Wednesday, Christian formation

Redemption comes by suffering with and for and instead of rather than pointing out sin from the sidelines.   E. Stanley Jones 

   Much of my other work is done in the area of Christian Education and formation, which boils down to helping others, and myself become “thin places.”  On Wednesdays I will share things that I am involved in or working with in this particular area.  

   One of my practices is to use a daily devotional guide throughout the year.  I have a variety that I have collected over the years and I put them on a year to year rotation system.  Last year I used a book that was purchased at the end of 2012, but was a reprint of a much older book.  i found it in the strangest of places, a remainder shop that I frequent which while popular is not widely known for harboring devotional materials.  The book “The Way” was authored by E. Stanley Jones, a missionary whose work I became familiar with on my mission to India in 2008/2009.  E. Stanley Jones was a Methodist missionary to India who was influential with Ghandi and other leaders of India.  I had the great fortune to stay at the Ashram he established for Christian retreats in Northern India.  So I had this unusual connection to this devotional resource.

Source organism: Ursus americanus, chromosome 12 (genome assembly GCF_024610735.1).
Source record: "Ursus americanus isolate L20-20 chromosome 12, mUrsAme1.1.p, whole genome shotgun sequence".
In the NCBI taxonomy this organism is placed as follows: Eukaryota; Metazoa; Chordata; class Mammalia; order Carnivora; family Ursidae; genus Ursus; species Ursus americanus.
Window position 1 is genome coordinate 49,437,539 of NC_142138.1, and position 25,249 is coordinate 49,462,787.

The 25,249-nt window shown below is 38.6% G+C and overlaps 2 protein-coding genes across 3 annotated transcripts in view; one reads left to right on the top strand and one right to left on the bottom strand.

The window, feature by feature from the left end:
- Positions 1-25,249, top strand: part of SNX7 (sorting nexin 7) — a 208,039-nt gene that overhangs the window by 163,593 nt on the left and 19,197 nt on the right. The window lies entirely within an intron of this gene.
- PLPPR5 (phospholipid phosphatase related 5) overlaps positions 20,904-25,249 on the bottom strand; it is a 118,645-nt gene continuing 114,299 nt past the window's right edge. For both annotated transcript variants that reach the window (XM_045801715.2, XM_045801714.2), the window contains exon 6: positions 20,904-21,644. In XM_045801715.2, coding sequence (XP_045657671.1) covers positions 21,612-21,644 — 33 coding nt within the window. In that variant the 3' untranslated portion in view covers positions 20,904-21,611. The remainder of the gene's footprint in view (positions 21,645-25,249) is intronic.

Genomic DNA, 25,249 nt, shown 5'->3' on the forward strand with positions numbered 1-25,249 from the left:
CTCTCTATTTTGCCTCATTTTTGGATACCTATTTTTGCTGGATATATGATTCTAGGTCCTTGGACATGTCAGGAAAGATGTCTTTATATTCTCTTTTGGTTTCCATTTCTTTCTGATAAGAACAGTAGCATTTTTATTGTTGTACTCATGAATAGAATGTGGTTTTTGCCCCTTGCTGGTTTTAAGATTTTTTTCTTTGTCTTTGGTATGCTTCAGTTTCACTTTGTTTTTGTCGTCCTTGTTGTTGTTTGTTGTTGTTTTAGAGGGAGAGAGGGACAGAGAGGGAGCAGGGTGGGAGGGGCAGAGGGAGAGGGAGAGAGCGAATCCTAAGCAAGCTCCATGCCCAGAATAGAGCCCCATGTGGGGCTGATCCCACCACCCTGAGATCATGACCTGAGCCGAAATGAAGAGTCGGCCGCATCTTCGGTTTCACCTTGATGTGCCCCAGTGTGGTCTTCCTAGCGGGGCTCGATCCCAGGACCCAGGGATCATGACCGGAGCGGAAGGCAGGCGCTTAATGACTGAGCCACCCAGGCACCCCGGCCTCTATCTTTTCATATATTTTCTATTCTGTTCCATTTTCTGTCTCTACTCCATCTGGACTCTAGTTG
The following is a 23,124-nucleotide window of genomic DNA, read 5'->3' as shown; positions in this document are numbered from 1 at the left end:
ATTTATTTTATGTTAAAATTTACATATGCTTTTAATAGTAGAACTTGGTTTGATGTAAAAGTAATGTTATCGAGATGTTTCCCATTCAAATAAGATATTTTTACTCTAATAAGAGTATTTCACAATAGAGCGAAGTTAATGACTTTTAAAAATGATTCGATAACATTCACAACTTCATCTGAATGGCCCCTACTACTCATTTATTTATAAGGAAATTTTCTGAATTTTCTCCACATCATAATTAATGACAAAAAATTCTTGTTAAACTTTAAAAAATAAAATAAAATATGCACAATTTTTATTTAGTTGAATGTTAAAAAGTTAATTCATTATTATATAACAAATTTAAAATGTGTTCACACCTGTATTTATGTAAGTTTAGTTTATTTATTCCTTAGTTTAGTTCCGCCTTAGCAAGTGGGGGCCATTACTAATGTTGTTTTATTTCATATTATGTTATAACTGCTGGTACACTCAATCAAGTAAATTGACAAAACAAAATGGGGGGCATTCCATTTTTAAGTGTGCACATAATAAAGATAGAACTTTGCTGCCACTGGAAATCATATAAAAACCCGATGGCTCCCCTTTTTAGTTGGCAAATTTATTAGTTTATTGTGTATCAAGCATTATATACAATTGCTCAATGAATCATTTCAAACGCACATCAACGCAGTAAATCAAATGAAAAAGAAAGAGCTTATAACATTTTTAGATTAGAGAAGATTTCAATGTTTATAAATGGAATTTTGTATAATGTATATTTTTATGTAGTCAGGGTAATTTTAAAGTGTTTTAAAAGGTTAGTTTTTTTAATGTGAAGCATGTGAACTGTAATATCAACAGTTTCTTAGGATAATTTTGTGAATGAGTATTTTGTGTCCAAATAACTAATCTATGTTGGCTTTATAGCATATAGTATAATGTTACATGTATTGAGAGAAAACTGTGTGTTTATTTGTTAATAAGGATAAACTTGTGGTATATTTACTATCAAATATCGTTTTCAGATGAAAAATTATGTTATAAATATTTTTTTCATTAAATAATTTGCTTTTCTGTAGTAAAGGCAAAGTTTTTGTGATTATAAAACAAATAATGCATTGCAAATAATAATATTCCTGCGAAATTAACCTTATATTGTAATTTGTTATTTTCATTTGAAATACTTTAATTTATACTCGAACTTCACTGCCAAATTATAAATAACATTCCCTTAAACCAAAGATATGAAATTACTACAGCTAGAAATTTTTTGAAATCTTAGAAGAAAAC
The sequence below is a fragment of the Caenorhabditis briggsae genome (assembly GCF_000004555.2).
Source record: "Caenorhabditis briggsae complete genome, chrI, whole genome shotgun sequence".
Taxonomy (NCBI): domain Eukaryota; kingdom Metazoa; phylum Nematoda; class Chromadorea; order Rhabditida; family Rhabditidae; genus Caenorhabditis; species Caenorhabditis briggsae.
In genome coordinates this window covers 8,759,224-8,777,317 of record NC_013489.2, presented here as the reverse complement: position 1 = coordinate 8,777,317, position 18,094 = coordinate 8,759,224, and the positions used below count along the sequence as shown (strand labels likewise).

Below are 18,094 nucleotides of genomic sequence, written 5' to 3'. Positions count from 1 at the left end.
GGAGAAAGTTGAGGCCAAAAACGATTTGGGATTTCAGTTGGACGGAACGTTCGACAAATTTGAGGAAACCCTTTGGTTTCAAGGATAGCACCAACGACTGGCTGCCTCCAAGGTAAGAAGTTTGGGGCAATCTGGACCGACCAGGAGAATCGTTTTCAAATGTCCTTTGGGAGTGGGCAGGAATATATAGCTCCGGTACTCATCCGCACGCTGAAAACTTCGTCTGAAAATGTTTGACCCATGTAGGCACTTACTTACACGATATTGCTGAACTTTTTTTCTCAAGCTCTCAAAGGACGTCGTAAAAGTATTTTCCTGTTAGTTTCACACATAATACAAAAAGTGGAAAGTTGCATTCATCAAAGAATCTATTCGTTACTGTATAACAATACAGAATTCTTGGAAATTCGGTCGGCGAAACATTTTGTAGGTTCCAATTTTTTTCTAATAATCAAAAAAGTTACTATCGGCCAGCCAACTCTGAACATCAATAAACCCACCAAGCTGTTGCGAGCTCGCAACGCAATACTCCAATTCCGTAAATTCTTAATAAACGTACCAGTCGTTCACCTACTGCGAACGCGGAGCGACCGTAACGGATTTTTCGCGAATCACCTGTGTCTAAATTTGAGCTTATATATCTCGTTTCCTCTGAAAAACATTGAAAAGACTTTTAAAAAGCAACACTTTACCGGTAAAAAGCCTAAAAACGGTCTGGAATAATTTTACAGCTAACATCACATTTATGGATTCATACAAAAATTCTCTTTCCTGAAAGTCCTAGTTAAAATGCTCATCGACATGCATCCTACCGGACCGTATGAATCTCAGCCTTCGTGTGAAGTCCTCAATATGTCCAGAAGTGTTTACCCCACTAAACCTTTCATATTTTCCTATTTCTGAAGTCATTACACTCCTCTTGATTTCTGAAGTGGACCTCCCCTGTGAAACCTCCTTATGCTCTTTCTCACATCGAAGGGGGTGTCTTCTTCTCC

This book was a reprint, the original publication date was 1946, and contained many references to historical events.  Jones commented on World war II as a fresh event, not one that occurred more than half a century later.  The devotional contains many references to his work with the governmental leaders of India, as well as the growing Christian presence in that country.  One of his most significant contributions was to create an understanding that Christianity in India could not be in the same context as Christianity in the west. 

   Context.  That is an important concept that the church seems to be struggling with today.  All too often we are the ones pointing out sins, and not stepping on to the playing field and working together.  We become “thin places” for ourselves and others when we realize that our formational events become transformative, for ourselves and others, when we take our place along side others.  


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